(f) He is a person employed in the public service of the Federation or of any State and has not resigned, withdrawn or retired from such employment thirty days before the date of election;
(g) He is a member of any secret society;
(h) He has been indicted for embezzlement or fraud by a Judicial Commission of Inquiry or an Administrative Panel of Inquiry or a Tribunal set up under the Tribunals of Inquiry Act, a Tribunals of Inquiry Law; or any other law by the Federal or State Government which indictment has been accepted by the Federal or State Government, respectively; or
(i) He has presented a forged certificate to the Independent National Electoral Commission.
Since section 66 of the 1999 constitution (as Amended) supersedes and controls the provisions of section of 65(2)(b), a subordinate section, if there is any inconsistency, it follows, therefore, that the election of the Appellant herein may, also, be questioned as envisaged by section 138(1) of the Electoral Act, 2010 (as Amended) on the existence of any of the conditions enumerated in section 66 and not under 65(2)(b) where there is inconsistency.
It had been, severally, recapitulated by the Supreme Court that issue of sponsorship of a candidate at an election is purely a pre-election matter that Election Tribunals have no iota of jurisdiction over. Even in Ucha vs. Onwe (supra), the Supreme Court treated as untenable the argument of Counsel for the 1st Respondent therein that the Appellant therein not being the person that was nominated for Ebonyi Central Senatorial District in the, nomination exercise of the 4th Respondent was not qualified to contest the election. lt was distinctly stated therein that a person’s disqualification or non-qualification based on or arising from the domestic nomination exercise of his political party is clearly a pre-election matter over which the Election Tribunal has no jurisdiction.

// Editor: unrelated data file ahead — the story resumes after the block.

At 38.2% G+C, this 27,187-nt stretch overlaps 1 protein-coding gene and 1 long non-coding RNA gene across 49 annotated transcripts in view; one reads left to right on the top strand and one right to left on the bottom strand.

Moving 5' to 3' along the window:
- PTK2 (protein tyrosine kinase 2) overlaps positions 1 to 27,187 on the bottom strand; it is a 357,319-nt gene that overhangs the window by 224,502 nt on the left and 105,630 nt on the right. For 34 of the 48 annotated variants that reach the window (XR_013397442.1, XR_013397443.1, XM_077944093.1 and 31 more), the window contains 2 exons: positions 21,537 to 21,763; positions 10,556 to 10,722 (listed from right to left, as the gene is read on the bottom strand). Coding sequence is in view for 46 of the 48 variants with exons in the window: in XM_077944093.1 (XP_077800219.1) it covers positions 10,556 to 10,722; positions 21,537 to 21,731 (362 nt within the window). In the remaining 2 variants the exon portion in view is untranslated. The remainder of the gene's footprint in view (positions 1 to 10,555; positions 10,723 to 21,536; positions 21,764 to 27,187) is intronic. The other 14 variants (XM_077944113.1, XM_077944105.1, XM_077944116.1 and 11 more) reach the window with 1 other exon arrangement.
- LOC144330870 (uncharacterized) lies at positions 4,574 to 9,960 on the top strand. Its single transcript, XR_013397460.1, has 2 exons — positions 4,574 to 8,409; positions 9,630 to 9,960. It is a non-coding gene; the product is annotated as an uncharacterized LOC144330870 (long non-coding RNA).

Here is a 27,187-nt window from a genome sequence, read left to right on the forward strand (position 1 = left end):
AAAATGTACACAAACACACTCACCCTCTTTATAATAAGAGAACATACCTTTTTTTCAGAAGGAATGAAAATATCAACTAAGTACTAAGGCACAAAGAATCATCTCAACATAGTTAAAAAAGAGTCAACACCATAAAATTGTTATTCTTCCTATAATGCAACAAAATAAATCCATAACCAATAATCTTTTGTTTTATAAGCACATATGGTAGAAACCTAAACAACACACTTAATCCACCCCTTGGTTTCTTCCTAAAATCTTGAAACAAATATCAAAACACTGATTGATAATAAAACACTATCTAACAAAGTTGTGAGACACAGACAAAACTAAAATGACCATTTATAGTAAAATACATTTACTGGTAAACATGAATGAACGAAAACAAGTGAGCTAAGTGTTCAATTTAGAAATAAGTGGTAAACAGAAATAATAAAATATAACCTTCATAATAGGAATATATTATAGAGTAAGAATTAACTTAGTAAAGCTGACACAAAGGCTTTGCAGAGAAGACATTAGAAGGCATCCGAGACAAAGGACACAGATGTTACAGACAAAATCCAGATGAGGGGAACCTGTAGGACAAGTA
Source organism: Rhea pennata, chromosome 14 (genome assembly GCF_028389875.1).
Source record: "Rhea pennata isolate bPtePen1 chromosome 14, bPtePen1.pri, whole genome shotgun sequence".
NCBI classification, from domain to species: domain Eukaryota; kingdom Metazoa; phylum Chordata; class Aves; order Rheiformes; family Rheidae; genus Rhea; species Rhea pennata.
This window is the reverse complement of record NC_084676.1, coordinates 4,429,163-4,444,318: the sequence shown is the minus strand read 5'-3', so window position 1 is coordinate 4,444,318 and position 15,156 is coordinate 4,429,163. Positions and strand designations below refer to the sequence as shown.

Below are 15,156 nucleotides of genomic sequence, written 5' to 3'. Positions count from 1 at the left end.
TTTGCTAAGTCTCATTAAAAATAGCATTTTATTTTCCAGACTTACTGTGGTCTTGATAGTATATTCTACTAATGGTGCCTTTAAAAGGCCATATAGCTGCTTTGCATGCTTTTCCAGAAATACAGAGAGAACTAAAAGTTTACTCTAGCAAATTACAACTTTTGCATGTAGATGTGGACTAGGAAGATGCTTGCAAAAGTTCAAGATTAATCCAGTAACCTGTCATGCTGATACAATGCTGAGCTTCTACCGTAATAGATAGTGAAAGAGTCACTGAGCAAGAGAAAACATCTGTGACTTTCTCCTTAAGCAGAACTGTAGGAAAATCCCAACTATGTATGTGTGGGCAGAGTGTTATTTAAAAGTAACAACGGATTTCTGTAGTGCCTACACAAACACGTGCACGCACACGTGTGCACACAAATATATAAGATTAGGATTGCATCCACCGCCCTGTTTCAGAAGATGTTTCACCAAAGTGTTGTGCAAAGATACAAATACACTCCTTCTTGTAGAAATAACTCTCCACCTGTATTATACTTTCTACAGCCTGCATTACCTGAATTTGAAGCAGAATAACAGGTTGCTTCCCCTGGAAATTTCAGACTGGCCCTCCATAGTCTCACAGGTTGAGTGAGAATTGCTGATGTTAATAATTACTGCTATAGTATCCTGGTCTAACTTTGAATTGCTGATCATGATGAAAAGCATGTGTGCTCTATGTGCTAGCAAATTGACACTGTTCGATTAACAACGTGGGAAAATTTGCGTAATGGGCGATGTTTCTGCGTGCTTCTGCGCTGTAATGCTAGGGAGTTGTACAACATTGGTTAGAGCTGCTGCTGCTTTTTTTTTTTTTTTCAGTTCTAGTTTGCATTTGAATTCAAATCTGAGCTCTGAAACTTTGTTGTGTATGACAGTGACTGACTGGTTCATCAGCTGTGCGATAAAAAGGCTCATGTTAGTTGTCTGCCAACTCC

The facts x-rayed by the 1st and 2nd Respondents as supporting their Petition challenging the election of the Appellant, as I earlier observed, did not tally with any of the circumstances described in section 66(1) of the Constitution of the Federal Republic of Nigeria, 1999 (as Amended). The 1st and 2nd Respondents were precise as to the facts they relied upon for their allegation of non-qualification of the Appellant, i.e. that the Appellant was not a rightful or validly nominated candidate at the election. Needless over-flogging this ritualised expressions of the law on questions bordering on the nomination and sponsorship of a candidate of a party at an election. Our Law Lords had so much concretized and solidified this position of the law that whenever one comes across fresh issues touching on nomination and sponsorship of candidates presented before the election tribunals for adjudication and upon which they assumed jurisdiction, one then starts wondering the possible reasons why the minds of some of the custodians and ministers of the law at the tribunal level were often beclouded as not to have appreciated the position of the Supreme Court on the same. It’s horrendously ridiculous the extent they had always gone to differentiate the cases considered by them from such similar cases already decided by the Supreme Court, and, introducing some other clogs and enabling grounds that would justify their departure from the hallowed decision. Nevertheless, it is well settled that any ground in an election petition questioning the qualification or non-qualification of a candidate at an election on the fact that such candidate was not nominated and sponsored by his political party, does not fall within the jurisdiction of election tribunals to adjudicate upon. See Ucha vs Onwe (2011) 4 NWLR Part (237) p. 386 where the previous decisions of the Supreme Court in the cases of Amaechi vs INEC (2008) 5 NWLR Part 1080 p.227 at 314, Odedo vs. INEC (2008) 17 NWLR Part 1117 page 554, at 602, Agbakoba vs. INEC (2008) 18 NWLR Part 1119 page 489 at 544 were considered. It is, therefore, crystal clear that the National and House of Assembly Election Tribunal has no jurisdiction whatsoever to entertain, deal with or pronounce on any pre-election matter or issue such as the one in the instant appeal. Accordingly, issue No. 1 in this appeal is hereby resolved in favour of the Appellant. I must admit that this issue alone, has conveniently disposed of this appeal, but, that notwithstanding, I will proceed with consideration of the rest issues.